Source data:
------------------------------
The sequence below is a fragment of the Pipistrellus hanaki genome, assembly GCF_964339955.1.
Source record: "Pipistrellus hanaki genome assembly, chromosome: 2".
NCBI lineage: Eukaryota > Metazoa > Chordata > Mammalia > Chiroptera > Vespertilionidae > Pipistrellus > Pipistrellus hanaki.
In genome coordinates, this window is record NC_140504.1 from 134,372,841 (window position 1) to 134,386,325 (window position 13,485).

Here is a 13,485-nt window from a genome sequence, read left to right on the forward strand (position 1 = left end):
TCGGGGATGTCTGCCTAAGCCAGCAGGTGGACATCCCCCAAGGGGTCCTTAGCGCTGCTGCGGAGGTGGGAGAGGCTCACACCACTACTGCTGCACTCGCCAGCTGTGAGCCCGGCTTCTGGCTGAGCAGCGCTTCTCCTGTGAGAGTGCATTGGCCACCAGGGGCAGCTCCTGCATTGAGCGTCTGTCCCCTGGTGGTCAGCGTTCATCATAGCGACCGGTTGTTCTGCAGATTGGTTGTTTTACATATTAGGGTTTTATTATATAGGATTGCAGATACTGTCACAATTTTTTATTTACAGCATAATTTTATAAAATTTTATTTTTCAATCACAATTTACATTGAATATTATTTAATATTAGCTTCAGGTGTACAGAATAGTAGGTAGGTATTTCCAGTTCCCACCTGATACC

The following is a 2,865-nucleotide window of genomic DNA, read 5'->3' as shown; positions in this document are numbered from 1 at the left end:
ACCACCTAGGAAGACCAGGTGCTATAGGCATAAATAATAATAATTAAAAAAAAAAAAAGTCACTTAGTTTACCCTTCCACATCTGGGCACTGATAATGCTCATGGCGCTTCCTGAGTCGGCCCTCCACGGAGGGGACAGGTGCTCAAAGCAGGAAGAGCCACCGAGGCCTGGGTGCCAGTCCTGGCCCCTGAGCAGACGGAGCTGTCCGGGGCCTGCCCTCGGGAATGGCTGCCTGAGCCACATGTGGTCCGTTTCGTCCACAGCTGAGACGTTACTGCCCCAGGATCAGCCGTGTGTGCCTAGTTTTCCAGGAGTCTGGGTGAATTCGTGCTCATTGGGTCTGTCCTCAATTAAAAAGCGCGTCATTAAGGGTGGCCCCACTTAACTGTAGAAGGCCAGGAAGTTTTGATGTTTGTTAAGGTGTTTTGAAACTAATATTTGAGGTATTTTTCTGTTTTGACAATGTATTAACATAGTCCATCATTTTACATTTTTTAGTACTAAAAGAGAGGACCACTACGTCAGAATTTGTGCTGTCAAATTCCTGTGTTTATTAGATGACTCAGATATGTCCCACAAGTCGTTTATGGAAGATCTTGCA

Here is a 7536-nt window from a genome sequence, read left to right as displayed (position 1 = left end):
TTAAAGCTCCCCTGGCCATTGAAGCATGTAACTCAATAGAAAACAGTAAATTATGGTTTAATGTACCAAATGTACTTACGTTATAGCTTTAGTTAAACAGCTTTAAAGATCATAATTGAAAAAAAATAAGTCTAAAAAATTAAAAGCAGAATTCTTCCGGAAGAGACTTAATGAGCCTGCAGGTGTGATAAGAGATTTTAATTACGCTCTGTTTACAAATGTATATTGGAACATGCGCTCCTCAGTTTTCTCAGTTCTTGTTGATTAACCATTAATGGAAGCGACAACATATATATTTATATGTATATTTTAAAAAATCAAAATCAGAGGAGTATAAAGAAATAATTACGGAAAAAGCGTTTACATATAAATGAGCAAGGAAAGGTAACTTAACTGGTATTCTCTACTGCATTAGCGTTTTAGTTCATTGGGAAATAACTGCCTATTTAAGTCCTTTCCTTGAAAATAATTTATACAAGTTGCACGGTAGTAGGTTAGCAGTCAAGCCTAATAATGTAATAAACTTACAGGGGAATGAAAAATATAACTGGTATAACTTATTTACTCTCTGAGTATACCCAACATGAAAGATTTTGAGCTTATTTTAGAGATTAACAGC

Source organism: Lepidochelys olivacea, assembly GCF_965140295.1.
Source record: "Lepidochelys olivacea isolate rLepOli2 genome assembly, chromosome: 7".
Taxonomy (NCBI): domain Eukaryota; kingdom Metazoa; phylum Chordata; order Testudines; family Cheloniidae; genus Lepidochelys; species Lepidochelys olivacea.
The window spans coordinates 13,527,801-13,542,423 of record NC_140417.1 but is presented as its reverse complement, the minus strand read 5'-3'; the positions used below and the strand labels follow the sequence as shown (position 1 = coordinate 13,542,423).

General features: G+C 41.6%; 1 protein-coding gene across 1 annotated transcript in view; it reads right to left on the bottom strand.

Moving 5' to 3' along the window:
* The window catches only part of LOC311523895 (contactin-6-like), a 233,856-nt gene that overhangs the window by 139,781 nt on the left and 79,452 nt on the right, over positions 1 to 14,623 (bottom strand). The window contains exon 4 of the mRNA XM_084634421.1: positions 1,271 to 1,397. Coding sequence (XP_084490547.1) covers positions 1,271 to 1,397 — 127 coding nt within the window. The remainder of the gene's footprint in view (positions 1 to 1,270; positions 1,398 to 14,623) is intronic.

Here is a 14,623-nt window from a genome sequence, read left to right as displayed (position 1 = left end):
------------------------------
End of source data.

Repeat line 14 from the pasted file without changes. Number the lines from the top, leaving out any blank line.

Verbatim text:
The window spans coordinates 13,527,801-13,542,423 of record NC_140417.1 but is presented as its reverse complement, the minus strand read 5'-3'; the positions used below and the strand labels follow the sequence as shown (position 1 = coordinate 13,542,423).